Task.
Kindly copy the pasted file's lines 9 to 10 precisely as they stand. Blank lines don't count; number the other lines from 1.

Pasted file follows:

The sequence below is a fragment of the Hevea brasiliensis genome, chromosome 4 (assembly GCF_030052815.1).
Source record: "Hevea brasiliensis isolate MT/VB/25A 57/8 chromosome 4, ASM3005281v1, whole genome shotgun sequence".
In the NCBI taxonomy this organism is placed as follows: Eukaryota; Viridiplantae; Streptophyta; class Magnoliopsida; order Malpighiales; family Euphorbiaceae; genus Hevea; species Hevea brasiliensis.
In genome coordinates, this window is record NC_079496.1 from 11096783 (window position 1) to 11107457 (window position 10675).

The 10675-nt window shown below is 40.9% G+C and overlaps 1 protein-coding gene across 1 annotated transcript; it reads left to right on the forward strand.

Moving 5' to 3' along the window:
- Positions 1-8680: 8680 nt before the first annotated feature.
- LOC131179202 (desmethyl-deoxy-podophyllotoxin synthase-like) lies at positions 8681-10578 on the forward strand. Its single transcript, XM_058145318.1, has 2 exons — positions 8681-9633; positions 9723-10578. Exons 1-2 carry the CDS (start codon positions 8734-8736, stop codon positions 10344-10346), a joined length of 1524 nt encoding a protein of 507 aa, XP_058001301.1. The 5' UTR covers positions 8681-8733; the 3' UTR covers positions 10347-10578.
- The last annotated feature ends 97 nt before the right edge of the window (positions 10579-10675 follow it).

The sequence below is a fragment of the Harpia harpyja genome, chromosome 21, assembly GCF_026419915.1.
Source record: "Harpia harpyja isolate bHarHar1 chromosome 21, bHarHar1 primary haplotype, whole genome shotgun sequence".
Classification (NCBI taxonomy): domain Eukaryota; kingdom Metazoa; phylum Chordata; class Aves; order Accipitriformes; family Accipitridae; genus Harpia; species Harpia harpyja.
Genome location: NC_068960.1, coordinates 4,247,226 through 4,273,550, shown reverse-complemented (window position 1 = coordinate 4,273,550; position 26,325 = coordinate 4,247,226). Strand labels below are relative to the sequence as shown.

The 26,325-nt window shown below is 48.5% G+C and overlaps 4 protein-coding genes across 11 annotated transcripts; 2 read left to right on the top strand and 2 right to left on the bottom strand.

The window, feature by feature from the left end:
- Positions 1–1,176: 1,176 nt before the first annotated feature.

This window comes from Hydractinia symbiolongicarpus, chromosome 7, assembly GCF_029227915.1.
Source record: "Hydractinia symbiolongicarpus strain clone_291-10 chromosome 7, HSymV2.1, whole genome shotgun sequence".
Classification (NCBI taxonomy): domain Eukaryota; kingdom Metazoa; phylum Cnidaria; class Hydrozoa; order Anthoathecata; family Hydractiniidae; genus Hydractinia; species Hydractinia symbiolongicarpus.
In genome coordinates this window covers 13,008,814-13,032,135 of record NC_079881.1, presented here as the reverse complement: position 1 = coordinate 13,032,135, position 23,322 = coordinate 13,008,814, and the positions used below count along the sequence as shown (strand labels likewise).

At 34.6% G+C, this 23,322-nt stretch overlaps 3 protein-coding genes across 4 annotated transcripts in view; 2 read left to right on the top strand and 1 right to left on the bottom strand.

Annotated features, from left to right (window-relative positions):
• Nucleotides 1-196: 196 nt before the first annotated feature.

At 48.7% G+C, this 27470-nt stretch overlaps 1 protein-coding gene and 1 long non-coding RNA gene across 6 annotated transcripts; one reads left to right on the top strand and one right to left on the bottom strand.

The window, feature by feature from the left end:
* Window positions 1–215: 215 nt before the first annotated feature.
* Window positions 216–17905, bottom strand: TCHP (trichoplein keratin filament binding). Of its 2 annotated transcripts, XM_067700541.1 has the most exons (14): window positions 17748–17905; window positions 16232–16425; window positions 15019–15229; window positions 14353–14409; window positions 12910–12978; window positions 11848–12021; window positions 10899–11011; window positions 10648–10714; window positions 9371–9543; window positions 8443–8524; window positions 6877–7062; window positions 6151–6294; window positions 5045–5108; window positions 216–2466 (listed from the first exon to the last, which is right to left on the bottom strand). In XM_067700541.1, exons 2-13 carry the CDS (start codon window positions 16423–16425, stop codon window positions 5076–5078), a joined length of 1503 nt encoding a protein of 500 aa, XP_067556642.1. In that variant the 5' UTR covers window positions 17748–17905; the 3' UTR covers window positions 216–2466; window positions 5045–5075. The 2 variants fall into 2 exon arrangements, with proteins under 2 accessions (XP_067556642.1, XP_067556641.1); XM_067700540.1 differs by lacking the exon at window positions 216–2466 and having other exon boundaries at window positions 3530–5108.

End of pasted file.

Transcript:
- The last annotated feature ends 97 nt before the right edge of the window (positions 10579-10675 follow it).

The sequence below is a fragment of the Harpia harpyja genome, chromosome 21, assembly GCF_026419915.1.